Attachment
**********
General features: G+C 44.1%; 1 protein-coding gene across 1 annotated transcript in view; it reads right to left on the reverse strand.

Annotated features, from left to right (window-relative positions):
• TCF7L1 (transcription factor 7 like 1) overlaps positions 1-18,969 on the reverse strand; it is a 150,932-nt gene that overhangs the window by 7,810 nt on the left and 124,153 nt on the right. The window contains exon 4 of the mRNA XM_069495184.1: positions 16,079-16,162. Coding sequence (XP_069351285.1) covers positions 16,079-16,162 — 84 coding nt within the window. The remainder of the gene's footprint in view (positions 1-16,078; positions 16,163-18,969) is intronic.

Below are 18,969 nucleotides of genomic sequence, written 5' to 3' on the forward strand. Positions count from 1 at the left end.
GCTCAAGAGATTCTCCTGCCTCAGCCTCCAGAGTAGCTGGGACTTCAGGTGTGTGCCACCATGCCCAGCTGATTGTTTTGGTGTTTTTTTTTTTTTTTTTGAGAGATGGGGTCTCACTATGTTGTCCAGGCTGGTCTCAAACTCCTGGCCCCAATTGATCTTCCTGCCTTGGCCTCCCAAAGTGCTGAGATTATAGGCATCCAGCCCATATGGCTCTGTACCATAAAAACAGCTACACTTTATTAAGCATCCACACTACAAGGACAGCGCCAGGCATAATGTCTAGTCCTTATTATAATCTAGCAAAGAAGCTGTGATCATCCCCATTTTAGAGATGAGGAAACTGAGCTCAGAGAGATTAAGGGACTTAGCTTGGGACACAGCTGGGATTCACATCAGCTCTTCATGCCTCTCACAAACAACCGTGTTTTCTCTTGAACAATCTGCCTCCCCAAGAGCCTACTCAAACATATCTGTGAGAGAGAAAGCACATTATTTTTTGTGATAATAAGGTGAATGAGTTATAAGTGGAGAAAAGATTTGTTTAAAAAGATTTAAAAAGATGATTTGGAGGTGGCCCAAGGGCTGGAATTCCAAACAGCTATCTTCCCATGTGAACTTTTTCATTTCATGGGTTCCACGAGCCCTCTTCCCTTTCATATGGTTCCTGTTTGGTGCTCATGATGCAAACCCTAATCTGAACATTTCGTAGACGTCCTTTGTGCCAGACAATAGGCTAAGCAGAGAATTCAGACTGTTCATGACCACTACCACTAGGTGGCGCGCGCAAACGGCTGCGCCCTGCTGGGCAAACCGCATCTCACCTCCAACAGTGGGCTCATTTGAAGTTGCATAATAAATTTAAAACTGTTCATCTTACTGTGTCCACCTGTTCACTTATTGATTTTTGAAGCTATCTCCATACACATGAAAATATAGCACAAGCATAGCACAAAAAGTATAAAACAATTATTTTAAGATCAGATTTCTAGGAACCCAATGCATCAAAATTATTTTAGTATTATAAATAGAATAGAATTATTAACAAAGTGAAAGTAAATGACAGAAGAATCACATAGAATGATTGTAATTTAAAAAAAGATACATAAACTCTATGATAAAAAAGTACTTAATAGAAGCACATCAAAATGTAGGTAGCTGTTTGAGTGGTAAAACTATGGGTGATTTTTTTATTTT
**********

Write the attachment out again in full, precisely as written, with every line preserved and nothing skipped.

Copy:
General features: G+C 44.1%; 1 protein-coding gene across 1 annotated transcript in view; it reads right to left on the reverse strand.

Annotated features, from left to right (window-relative positions):
• TCF7L1 (transcription factor 7 like 1) overlaps positions 1-18,969 on the reverse strand; it is a 150,932-nt gene that overhangs the window by 7,810 nt on the left and 124,153 nt on the right. The window contains exon 4 of the mRNA XM_069495184.1: positions 16,079-16,162. Coding sequence (XP_069351285.1) covers positions 16,079-16,162 — 84 coding nt within the window. The remainder of the gene's footprint in view (positions 1-16,078; positions 16,163-18,969) is intronic.

Below are 18,969 nucleotides of genomic sequence, written 5' to 3' on the forward strand. Positions count from 1 at the left end.
GCTCAAGAGATTCTCCTGCCTCAGCCTCCAGAGTAGCTGGGACTTCAGGTGTGTGCCACCATGCCCAGCTGATTGTTTTGGTGTTTTTTTTTTTTTTTTTGAGAGATGGGGTCTCACTATGTTGTCCAGGCTGGTCTCAAACTCCTGGCCCCAATTGATCTTCCTGCCTTGGCCTCCCAAAGTGCTGAGATTATAGGCATCCAGCCCATATGGCTCTGTACCATAAAAACAGCTACACTTTATTAAGCATCCACACTACAAGGACAGCGCCAGGCATAATGTCTAGTCCTTATTATAATCTAGCAAAGAAGCTGTGATCATCCCCATTTTAGAGATGAGGAAACTGAGCTCAGAGAGATTAAGGGACTTAGCTTGGGACACAGCTGGGATTCACATCAGCTCTTCATGCCTCTCACAAACAACCGTGTTTTCTCTTGAACAATCTGCCTCCCCAAGAGCCTACTCAAACATATCTGTGAGAGAGAAAGCACATTATTTTTTGTGATAATAAGGTGAATGAGTTATAAGTGGAGAAAAGATTTGTTTAAAAAGATTTAAAAAGATGATTTGGAGGTGGCCCAAGGGCTGGAATTCCAAACAGCTATCTTCCCATGTGAACTTTTTCATTTCATGGGTTCCACGAGCCCTCTTCCCTTTCATATGGTTCCTGTTTGGTGCTCATGATGCAAACCCTAATCTGAACATTTCGTAGACGTCCTTTGTGCCAGACAATAGGCTAAGCAGAGAATTCAGACTGTTCATGACCACTACCACTAGGTGGCGCGCGCAAACGGCTGCGCCCTGCTGGGCAAACCGCATCTCACCTCCAACAGTGGGCTCATTTGAAGTTGCATAATAAATTTAAAACTGTTCATCTTACTGTGTCCACCTGTTCACTTATTGATTTTTGAAGCTATCTCCATACACATGAAAATATAGCACAAGCATAGCACAAAAAGTATAAAACAATTATTTTAAGATCAGATTTCTAGGAACCCAATGCATCAAAATTATTTTAGTATTATAAATAGAATAGAATTATTAACAAAGTGAAAGTAAATGACAGAAGAATCACATAGAATGATTGTAATTTAAAAAAAGATACATAAACTCTATGATAAAAAAGTACTTAATAGAAGCACATCAAAATGTAGGTAGCTGTTTGAGTGGTAAAACTATGGGTGATTTTTTTATTTT